It’s impossible to pick just one perfect line from The Social Network. This is a movie that seethes, simmers, and boils with derision. The bitterness of one retort infects whatever comes after it until its cup runneth over with harshly lit scowls. Aaron Sorkin exclusively writes lines for clever characters on their clearest, cleverest days, so The Social Network’s sniping undergrads all speak in smugly boyish iambic pentameter. Writing characters that think they’re the smartest people in the room — in any room, ever — is one thing. But what this movie shows is how much these arrogant boys need to perform their smartness — for one another, for their girlfriends, for lawyers, for themselves.
However, this column isn’t about perfect lines. It’s about sticky ones. “You shouldn’t be upset that I fucked her — you should be upset that I had a laugh with her!” “Lying is the most fun a girl can have without taking her clothes off … but it’s better if you do.” “You best start believin’ in ghost stories, Miss Turner. You’re in one!” The only thing these lines have in common is that (a) they bounce around my brain and collide into its corners like an old Windows screen saver, and (b) that I happened to be on deadline when I thought of them. I’ve seen The Social Network so many times — too many times! — and yet there is one line, for all the ones that I know by heart, that I truly will never get over. Could never get over. Armie Hammer, six-foot-five, 220 pounds, preternaturally handsome, looks at another Armie Hammer, also six-foot-five, 220 pounds, just as preternaturally handsome but slightly less hot, and says: “Let’s gut the friggin’ nerd!”
I am fascinated by the things tall, glamorous people do. And here, in this movie, tall glamorous people say things like “Let’s gut the friggin’ nerd,” and they say them seriously. It’s disgusting. It’s unreal! And yet I kind of love that, for how big this script makes its characters, how huge it draws its friendship conflicts, it places something just out of grasp for the beautiful, rich people: a single fuck.
Instead of being a straight biopic or origin story, The Social Network is a creation myth about the squabbling over ownership of that myth. A billion-dollar company sprung out of a college dorm room, causing a half-dozen boys to fight for credit. The Winklevii, plus their classmate and business partner Divya Narendra, had a rudimentary idea for a platform exclusively for Harvard students, which they shared with an underclassman named Mark Zuckerberg. When Mark launched Facebook without them some months later, they felt stiffed. They send cease-and-desist letters, flail their arms, argue with Harvard administrators, all to no end. Tyler Winklevoss wants to use their considerable privilege to launch a campuswide smear campaign against the geek that stole their idea; Cameron Winklevoss isn’t necessarily gentler, but he wants to be more discreet. After 90 minutes of watching Mark wear slide-ons and make millions, Tyler presses his brother one last time. “We tried talking to him ourselves, we tried writing a letter, we tried the ad board, and we tried the president of the university. Now I’m asking you — for the last time!” he pleads. “Let’s take the considerable resources at our disposal and sue him in federal court!” Cameron thinks for a moment: “Screw it. Let’s gut the friggin’ nerd.”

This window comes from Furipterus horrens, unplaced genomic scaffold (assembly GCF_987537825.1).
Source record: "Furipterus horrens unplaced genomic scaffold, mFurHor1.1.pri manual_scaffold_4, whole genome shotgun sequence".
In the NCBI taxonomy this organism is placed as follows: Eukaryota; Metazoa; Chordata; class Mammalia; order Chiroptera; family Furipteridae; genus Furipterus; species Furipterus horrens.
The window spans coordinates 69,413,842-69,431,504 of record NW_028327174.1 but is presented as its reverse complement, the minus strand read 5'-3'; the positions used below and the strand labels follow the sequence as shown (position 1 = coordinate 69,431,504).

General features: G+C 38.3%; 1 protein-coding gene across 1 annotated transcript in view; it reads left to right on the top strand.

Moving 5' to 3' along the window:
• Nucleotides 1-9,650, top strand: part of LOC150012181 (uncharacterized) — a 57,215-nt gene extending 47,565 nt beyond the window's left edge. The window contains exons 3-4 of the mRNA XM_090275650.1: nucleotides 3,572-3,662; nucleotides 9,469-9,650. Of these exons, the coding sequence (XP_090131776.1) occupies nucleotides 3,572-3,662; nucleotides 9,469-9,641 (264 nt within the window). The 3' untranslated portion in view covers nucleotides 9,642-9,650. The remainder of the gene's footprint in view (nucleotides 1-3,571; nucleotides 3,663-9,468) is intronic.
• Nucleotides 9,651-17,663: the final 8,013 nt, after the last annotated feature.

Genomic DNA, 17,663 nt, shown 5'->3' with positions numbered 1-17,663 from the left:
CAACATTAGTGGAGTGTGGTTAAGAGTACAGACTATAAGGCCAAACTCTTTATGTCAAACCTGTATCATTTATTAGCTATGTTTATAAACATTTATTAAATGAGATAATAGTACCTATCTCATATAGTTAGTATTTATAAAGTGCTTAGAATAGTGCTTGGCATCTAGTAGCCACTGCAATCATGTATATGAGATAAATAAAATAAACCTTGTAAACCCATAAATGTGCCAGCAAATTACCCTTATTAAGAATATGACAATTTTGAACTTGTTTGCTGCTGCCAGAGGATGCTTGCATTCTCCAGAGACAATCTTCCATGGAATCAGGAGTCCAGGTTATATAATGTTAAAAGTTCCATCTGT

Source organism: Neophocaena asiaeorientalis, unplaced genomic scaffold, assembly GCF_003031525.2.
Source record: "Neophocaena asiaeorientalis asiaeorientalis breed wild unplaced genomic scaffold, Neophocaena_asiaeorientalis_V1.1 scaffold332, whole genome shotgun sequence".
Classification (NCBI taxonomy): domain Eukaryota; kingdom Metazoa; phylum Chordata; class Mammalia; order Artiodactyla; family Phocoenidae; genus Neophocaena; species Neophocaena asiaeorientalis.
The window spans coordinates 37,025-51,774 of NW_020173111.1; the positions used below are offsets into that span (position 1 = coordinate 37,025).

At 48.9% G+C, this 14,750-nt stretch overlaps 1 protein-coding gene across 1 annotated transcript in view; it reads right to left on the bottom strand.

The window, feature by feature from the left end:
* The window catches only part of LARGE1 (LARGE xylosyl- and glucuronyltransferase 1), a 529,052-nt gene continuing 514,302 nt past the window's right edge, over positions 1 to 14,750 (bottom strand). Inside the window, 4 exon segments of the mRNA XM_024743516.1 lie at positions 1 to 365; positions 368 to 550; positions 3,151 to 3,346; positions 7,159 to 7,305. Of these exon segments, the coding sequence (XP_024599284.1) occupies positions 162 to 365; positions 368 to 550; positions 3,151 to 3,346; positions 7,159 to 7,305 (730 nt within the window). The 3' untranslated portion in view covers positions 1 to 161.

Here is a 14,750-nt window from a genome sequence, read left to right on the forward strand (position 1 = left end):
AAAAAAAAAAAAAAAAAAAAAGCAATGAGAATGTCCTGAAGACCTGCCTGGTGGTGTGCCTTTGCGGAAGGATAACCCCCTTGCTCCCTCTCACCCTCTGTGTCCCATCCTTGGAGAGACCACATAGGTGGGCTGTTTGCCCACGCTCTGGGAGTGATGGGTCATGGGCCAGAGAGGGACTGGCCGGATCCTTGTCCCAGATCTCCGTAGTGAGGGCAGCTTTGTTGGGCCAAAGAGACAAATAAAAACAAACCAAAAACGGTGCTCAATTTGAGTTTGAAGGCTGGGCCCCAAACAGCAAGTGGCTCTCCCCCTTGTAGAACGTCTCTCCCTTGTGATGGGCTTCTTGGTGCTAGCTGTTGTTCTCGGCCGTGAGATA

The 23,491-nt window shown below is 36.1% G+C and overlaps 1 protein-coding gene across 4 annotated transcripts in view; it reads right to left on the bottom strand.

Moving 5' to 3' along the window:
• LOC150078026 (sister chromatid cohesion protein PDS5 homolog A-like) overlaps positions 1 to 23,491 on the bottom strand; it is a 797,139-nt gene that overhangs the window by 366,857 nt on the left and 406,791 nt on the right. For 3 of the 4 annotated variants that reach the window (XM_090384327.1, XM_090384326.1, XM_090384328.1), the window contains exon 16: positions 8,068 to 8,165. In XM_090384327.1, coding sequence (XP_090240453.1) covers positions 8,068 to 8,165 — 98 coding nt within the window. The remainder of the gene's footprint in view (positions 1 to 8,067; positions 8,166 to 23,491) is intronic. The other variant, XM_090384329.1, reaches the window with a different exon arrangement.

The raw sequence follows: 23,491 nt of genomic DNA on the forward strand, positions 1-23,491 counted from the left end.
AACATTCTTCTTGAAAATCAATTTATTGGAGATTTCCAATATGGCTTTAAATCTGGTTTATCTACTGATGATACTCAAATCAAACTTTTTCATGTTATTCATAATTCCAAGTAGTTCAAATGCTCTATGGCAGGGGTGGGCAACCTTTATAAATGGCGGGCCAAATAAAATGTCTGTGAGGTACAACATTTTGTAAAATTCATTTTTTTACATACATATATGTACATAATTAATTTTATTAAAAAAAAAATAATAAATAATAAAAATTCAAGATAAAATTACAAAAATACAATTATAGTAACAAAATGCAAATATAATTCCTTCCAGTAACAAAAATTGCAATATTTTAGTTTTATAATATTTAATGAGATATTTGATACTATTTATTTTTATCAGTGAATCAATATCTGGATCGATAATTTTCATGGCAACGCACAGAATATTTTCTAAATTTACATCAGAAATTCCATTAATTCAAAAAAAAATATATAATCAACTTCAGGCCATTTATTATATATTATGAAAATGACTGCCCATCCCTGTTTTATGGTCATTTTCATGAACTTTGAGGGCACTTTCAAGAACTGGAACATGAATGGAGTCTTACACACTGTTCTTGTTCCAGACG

In a movie full of melodic insults, the line is a hilariously wrong note. The movie screeches to a halt in that moment. It’s like hearing nails on a chalkboard or one of those YouTube indie covers of a rap song: I don’t want to hear it because it hurts my ears!
It’s clear how the line falls short, how it’s so obviously a bad decision. Nothing about it squares with how these characters have spoken to one another so far. Even if it was supposed to reveal them as some shade of geek, it’s not this shade of geek. The Winklevii are rich, tall, and hot; part of their coolness is from the way they exist in a Harvard — in a world — that Mark Zuckerberg can’t access. They have girlfriends, they row crew, and they’re in a final club. Everything is typically on offer for them. But a PG-13 movie can only drop “fuck” so many times before it’s slapped with an R rating, and The Social Network gets by with two just on the hair of its chinny chin chin. So the “fucks” go to Andrew Garfield (who deserves it) and Justin Timberlake (who decidedly does not deserve it at all). Poor Armie Hammer — and poor slightly hotter Armie Hammer — can afford everything in the world but a four-letter word from Aaron Sorkin. Even “gut” as the verb of choice rings sort of false, oddly tame. If we subbed in “Let’s eat the friggin’ nerd for breakfast,” the emotional payoff would be exactly the same.
I rewatched The Social Network the other night, the first time in a couple years. I still see why its glossy morosity (glossy because the guys were achievably attractive; morose because they were all desperate and ambitious and lonely) was enough to make me think that no better movie could be made about The Way We Live Now: the way we fought, the way we could be seduced, the way we could be hurt. It was the first movie I logged on to the internet desperate to discuss. (There should be veterans benefits for teenage girls on Tumblr that shared the same GIF of Andrew Garfield shimmying in his little luau outfit from the user lawyerupasshole.) There are still so many brilliant things in this script, so many discoveries in this cast, a score that slaps harder than ever — and this one line that I will never ever get over. Good luck with guttin’ that nerd you speak of.
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